I am not developing this for anyone else, but when I do develop something for a client, I hope they appreciate getting the least technical solution. Technical developers should be competent enough to know when to be technical and when to not be technical, and customers will usually appreciate that.


    Sam Hobbs; see my SimpleSamples.Info
    • Marked as answer by Simple Samples Thursday, October 15, 2009 3:18 AM
    Thursday, October 15, 2009 3:16 AM

All replies

  • Afaik you can not load your C# Class Libary in a javascript as an ActiveXObject.
    It needs to be a COM library.
    Maybe if you use a SilverLight application (cause that would be able to execute C# code clientside) instead of JavaScript.
    But since i'm a Silverlight noob i can't tell you how to do that :)


    Regards,

    Ruud van Falier

    ---
    Owner @ dotTech
    Senior Software Engineer @ Colours, The Internet Company
    Monday, October 5, 2009 6:56 PM
  • As it has been pointed out already, you need to create a COM class library.  But furthermore, you'll probably have to mark the COM class as safe for scripting.  Otherwise IE will stop the script on the spot.

    But maybe what you want can be accomplished in a more elegant manner by creating a Browser Helper Object?
    MCP
    Monday, October 5, 2009 7:12 PM
  • Maybe if you use a SilverLight application (cause that would be able to execute C# code clientside) instead of JavaScript.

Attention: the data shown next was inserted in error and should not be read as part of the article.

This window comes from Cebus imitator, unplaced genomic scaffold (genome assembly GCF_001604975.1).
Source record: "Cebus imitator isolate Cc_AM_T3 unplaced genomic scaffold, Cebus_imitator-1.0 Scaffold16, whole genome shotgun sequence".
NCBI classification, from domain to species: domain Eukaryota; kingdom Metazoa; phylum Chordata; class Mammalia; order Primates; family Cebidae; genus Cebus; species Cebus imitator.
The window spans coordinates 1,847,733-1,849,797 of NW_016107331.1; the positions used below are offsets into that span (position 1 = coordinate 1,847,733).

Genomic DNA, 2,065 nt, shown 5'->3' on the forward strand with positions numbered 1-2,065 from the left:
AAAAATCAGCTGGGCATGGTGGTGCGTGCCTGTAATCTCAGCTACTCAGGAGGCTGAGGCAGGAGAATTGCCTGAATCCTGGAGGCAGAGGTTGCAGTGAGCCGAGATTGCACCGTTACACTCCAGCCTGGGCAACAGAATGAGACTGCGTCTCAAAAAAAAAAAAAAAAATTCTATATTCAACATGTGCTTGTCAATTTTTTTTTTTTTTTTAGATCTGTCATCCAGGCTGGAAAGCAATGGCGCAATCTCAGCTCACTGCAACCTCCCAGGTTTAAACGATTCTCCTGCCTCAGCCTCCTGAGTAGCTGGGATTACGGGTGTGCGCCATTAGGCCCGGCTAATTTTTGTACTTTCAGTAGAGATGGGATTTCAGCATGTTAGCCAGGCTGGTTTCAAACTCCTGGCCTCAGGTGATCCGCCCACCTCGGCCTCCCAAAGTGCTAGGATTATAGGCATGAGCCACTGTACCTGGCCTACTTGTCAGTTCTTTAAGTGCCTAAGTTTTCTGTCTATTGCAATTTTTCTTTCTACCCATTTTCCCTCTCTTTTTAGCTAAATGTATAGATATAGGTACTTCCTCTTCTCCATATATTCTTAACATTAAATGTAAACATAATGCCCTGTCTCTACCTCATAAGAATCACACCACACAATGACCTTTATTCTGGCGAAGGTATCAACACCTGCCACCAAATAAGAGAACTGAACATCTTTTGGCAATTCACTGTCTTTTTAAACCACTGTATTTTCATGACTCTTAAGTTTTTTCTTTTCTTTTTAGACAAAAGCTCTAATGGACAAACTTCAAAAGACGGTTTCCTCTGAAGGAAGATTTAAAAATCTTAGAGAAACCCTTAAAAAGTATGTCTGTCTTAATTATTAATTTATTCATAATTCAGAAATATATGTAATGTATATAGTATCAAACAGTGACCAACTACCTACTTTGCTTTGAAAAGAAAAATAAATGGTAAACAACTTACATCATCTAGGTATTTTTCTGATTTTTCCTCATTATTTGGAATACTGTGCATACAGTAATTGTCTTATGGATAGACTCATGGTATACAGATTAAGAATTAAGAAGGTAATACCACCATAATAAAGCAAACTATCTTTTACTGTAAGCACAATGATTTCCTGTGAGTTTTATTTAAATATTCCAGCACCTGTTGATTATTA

Unfortunately the documentation of IE context menu items is vague. It seems to only support HTML files and the HTML files consist entirely of script code. It is not clear what other types of files are supported, if any. So without documentation, I assume I can only use script code such as JavaScript and VBScript. As far as I know, C# cannot be used as a script language in a desktop HTML file; C# requires use of ASP. If that is not correct then it would be great to put the C# code int he HTML file.
    Sam Hobbs; see my SimpleSamples.Info
    Monday, October 5, 2009 7:28 PM
  • As it has been pointed out already, you need to create a COM class library.  But furthermore, you'll probably have to mark the COM class as safe for scripting.  Otherwise IE will stop the script on the spot.

    But maybe what you want can be accomplished in a more elegant manner by creating a Browser Helper Object?

    Is a COM class library the same as a C# class library? If so, then if I mark the COM class as safe for scripting then could it be created (used) using ActiveXObject?

    Perhaps a BHO would be easier, but I want to know how to do it this way if possible. If there is any way other than a BHO to execute C# (CLR) code in a web page without a server (without ASP) then that is worth knowing.